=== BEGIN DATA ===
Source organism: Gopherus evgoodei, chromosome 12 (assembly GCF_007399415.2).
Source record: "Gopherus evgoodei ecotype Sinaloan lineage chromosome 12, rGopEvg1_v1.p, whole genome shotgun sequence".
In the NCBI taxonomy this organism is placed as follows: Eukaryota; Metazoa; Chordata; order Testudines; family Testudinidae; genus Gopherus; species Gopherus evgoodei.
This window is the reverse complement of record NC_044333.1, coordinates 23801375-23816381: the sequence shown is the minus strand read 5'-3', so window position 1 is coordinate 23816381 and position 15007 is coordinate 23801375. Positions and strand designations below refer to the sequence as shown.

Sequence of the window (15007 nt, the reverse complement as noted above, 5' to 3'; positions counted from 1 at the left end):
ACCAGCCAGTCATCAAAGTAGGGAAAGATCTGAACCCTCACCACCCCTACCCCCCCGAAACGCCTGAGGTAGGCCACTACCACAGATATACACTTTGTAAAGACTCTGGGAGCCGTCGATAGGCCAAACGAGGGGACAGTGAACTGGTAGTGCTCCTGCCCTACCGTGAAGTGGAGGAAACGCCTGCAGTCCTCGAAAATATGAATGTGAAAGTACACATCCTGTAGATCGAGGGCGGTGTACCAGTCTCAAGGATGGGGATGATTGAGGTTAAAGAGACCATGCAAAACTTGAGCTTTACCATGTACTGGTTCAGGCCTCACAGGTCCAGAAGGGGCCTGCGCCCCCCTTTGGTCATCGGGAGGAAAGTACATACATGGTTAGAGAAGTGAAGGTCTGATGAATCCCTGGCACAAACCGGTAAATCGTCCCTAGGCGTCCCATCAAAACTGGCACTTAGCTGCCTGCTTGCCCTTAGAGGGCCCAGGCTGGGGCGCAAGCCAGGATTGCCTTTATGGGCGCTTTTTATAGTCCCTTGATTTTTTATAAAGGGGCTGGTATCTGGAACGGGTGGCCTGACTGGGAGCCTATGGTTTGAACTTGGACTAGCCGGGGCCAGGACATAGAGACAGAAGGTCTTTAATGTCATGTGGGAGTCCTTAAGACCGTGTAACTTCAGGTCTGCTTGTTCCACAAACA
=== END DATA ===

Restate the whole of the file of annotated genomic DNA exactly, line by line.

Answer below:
Source organism: Gopherus evgoodei, chromosome 12 (assembly GCF_007399415.2).
Source record: "Gopherus evgoodei ecotype Sinaloan lineage chromosome 12, rGopEvg1_v1.p, whole genome shotgun sequence".
In the NCBI taxonomy this organism is placed as follows: Eukaryota; Metazoa; Chordata; order Testudines; family Testudinidae; genus Gopherus; species Gopherus evgoodei.
This window is the reverse complement of record NC_044333.1, coordinates 23801375-23816381: the sequence shown is the minus strand read 5'-3', so window position 1 is coordinate 23816381 and position 15007 is coordinate 23801375. Positions and strand designations below refer to the sequence as shown.

Sequence of the window (15007 nt, the reverse complement as noted above, 5' to 3'; positions counted from 1 at the left end):
ACCAGCCAGTCATCAAAGTAGGGAAAGATCTGAACCCTCACCACCCCTACCCCCCCGAAACGCCTGAGGTAGGCCACTACCACAGATATACACTTTGTAAAGACTCTGGGAGCCGTCGATAGGCCAAACGAGGGGACAGTGAACTGGTAGTGCTCCTGCCCTACCGTGAAGTGGAGGAAACGCCTGCAGTCCTCGAAAATATGAATGTGAAAGTACACATCCTGTAGATCGAGGGCGGTGTACCAGTCTCAAGGATGGGGATGATTGAGGTTAAAGAGACCATGCAAAACTTGAGCTTTACCATGTACTGGTTCAGGCCTCACAGGTCCAGAAGGGGCCTGCGCCCCCCTTTGGTCATCGGGAGGAAAGTACATACATGGTTAGAGAAGTGAAGGTCTGATGAATCCCTGGCACAAACCGGTAAATCGTCCCTAGGCGTCCCATCAAAACTGGCACTTAGCTGCCTGCTTGCCCTTAGAGGGCCCAGGCTGGGGCGCAAGCCAGGATTGCCTTTATGGGCGCTTTTTATAGTCCCTTGATTTTTTATAAAGGGGCTGGTATCTGGAACGGGTGGCCTGACTGGGAGCCTATGGTTTGAACTTGGACTAGCCGGGGCCAGGACATAGAGACAGAAGGTCTTTAATGTCATGTGGGAGTCCTTAAGACCGTGTAACTTCAGGTCTGCTTGTTCCACAAACA